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Very large integers are often stored as variable-length arrays of digits in memory, as opposed to a straightforward binary representation as is the case with most primitive 'int' or 'long' types, as in Java or C. With this in mind, I would be interested to know algorithm(s) that can compute:

  1. At what count an integer must reach before it becomes more efficient to store it as a BigInteger (or equivalent arbitrary-precision arithmetic construct) with a given radix for the integer's digits;

  2. Which radix would be most efficient to store the digits of this large integer.

I have mentioned 'efficiency'; by this, I mean I am mainly concerned with the amount of space such a BigInteger would consume, though I would also be interested to hear any comments on processing speed or time complexity.

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If you want space efficiency, the biggest radix that can be stored will do that. (Time is another thing entirely, though.) –  minitech Jan 19 '13 at 18:16

2 Answers 2

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An integer should consume the least space if stored in a raw binary format (unless maybe it is a small integer and data type is way too wide for it - to store 1 in 128 bit long long). Storing differently does not save any memory and is used to make the work with such integers easier.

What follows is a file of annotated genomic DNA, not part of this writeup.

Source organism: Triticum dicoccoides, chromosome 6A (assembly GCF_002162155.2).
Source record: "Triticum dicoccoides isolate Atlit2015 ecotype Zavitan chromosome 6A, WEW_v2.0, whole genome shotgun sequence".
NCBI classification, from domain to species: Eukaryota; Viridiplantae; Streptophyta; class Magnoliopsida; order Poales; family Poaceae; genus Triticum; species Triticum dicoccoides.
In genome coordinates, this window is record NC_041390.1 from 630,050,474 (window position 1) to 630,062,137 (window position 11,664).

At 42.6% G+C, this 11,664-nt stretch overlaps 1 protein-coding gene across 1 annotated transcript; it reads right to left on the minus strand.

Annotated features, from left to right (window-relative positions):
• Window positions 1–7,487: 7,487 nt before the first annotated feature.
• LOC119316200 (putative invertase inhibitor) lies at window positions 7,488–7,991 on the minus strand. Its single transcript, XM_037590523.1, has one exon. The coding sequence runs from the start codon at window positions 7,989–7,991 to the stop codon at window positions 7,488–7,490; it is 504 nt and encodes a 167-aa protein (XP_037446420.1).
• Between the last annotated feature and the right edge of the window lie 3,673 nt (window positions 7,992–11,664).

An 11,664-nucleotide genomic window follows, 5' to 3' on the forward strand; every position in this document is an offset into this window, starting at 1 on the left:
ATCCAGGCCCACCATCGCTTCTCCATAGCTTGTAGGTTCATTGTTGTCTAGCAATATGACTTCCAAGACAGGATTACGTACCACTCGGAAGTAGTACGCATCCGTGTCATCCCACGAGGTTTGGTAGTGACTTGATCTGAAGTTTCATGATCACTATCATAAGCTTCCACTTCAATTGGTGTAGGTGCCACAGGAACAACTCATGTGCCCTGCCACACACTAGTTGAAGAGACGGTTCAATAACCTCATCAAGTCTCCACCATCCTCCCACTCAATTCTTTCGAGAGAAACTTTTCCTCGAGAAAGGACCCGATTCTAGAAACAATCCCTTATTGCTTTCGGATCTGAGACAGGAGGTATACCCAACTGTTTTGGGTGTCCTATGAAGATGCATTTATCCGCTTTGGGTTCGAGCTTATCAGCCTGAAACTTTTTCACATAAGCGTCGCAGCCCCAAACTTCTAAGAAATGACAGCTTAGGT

If byte by byte, this translates into 256'ecimal radix - 256 possible values, as much as the byte can hold.

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I've seen suggestions to use sqrt(max_native_int) as base, to enable native multiplication of two digits without overflow. –  delnan Jan 19 '13 at 18:15
    
I've also just looked at CPython's long implementation, and it doesn't use full words for digits either (uses 30 bit in a 32 bit uint, or 15 in an 16 bit uint). –  delnan Jan 19 '13 at 18:20
    
One bit is required to encode the sign if you also need negative values! –  Audrius Meškauskas Jan 19 '13 at 18:23
    
But it's one bit per number, not one bit per digit. –  delnan Jan 19 '13 at 18:25
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@delnan: It is often desirable to use one bit less than sqrt(max_native_int) to do squaring efficiently. See the libTom PDF for a discussion on why. –  GregS Jan 19 '13 at 21:32
  1. BigInt is never more efficient than one of the integer types directly supported by hardware. If you can use what's supported directly, use it.
  2. What's supported by hardware most efficiently, likely a power of 2 or, often equivalently, binary.
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Re 2: Are you talking about using base 2^wordsize? –  delnan Jan 19 '13 at 18:15
    
@delnan Yes, I am. –  Alexey Frunze Jan 19 '13 at 18:16
    
Any reasoning for that? As I already wrote in a comment on the other answer, I'm familiar with other approaches. –  delnan Jan 19 '13 at 18:20

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